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March 2012

American Thoracic Society Issues Report on Climate Change and Human Health

The American Thoracic Society has published a report on climate change and human health which outlines 27 key recommendations on issues of importance to respiratory health, including mitigation and adaptation measures that can be taken; recognition of challenges specific to low-resource countries; and research infrastructure needs.

The report is based on discussions at a May 2010 ATS workshop in New Orleans, Louisiana which was attended by a range of U.S. and international experts, as well as representatives of international respiratory societies and key U.S. government agencies. The panel included experts from both clinical and nonclinical fields, individuals who represented patients and society at large, and a methodologist who specializes in systematic reviews to identify the evidence base and develop evidence-based recommendations.

“Workshop participants identified key climate change factors that can significantly impact respiratory health, such as heat, air pollution, and airborne allergans; identified critical research questions; and recommended the mechanisms and infrastructure that would be needed to address these questions,” says Kent Pinkerton, PhD, chair of the ATS Environmental Health Policy Committee and co-chair of the Writing Committee. “Their recommendations should help inform physicians, researchers, and policy makers, and provide a roadmap for action.”

Research needs recognized by the panel include the study of the health effects of heat (epidemiology, heat stress and adaptation, and vulnerable populations); air pollution (human exposure studies, climate-forced air pollution, and co-benefits and trade-offs); and natural, seasonal climate conditions (disease cycles, the effects of climate-forced changes on human migration, allergy, vector-and zoonotic-borne disease, humidity, precipitation and mold, desertification, and forest fires).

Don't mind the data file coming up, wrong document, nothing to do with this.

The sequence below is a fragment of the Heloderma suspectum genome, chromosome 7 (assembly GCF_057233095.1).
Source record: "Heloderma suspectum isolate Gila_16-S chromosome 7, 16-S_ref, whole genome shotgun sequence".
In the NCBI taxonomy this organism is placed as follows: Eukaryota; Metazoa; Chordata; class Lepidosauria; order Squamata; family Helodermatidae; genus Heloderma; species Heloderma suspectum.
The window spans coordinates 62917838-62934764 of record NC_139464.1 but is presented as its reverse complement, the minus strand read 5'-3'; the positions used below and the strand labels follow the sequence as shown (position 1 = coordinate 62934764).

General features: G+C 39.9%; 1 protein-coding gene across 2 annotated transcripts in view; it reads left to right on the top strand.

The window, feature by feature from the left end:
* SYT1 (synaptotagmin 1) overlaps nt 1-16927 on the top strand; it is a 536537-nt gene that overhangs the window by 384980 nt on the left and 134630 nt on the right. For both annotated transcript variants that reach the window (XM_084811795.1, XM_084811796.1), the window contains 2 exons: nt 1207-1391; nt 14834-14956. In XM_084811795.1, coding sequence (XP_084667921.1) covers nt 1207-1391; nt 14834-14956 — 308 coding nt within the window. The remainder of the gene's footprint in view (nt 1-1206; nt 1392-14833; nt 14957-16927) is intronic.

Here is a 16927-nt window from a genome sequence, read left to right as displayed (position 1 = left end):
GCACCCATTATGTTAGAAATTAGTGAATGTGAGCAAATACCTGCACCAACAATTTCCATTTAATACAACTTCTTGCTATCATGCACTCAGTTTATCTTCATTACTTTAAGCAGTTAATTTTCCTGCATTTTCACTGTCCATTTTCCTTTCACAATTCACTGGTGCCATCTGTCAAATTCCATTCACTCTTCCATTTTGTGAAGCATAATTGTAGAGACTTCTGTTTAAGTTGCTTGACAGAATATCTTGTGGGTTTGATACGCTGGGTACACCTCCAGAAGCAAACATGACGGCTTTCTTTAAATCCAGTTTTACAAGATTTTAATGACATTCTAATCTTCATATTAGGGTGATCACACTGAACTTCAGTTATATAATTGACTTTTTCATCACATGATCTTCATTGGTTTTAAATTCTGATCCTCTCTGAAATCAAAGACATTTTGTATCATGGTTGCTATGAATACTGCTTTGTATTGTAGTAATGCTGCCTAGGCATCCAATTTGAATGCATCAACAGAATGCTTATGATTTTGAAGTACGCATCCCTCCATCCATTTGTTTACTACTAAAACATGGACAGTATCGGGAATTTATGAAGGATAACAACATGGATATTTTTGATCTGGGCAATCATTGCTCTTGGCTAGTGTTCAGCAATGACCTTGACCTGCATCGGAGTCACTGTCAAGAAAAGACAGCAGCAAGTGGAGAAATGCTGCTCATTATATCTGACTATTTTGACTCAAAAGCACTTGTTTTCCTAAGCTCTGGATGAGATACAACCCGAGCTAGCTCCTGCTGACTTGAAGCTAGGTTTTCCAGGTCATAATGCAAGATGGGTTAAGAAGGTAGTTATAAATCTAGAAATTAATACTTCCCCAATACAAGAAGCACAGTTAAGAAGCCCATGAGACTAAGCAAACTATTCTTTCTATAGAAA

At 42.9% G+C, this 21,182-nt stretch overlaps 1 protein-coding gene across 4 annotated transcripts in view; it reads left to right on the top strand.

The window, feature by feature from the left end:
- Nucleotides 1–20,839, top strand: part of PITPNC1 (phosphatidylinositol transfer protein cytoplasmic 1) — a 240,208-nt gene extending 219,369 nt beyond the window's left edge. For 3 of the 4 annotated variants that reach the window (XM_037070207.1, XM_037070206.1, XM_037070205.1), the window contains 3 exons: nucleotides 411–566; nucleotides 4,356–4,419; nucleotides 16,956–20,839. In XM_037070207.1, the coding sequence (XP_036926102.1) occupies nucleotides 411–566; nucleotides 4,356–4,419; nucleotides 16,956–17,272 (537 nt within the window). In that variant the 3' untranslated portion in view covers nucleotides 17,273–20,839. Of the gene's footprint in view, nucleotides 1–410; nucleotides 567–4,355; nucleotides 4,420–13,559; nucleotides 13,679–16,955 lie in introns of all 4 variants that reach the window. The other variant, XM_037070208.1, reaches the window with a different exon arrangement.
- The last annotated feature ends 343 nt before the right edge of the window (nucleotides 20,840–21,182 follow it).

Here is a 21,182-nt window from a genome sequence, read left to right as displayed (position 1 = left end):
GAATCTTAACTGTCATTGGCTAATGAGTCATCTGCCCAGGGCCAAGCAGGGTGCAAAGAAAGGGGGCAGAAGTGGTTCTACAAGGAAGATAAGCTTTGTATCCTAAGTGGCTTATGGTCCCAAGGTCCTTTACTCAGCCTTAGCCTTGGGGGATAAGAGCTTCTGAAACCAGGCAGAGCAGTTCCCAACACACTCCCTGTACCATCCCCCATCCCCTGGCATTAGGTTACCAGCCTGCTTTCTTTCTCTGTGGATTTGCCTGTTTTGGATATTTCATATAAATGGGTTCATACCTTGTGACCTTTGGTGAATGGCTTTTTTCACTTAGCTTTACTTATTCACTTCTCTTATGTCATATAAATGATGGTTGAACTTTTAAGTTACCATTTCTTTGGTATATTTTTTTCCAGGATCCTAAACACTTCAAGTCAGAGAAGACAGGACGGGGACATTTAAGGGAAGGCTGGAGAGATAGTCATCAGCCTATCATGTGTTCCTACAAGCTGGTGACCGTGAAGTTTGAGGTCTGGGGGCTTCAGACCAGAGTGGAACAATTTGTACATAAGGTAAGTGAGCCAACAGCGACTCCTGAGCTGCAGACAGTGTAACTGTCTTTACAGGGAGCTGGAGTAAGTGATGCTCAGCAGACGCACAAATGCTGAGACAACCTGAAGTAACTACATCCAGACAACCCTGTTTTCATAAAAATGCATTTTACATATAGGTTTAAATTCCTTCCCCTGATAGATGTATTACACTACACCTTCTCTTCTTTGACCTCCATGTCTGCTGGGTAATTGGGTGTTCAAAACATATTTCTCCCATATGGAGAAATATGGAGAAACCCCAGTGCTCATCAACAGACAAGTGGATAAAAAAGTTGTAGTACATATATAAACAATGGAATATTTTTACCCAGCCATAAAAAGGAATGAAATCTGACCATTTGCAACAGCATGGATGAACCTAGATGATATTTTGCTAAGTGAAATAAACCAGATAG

Clinicians and researchers were advised to expand educational outreach to other clinicians and public health practitioners; establish cross-disciplinary training programs on the interactions between climate change and human health; assist in the development and funding of climate change research centers; and incorporate the study of climate change and human health into existing international research collaboratives.

The panel also made a number of recommendations for the mitigation of and adaptation to climate change. These included changing the behavior of individuals and communities through educational programs and other measures; increasing the voice and impact of the clinical community on climate change issues; building healthy buildings and communities; increasing respiratory resilience to environmental stressors; and studying the health effects of new, alternative energy sources.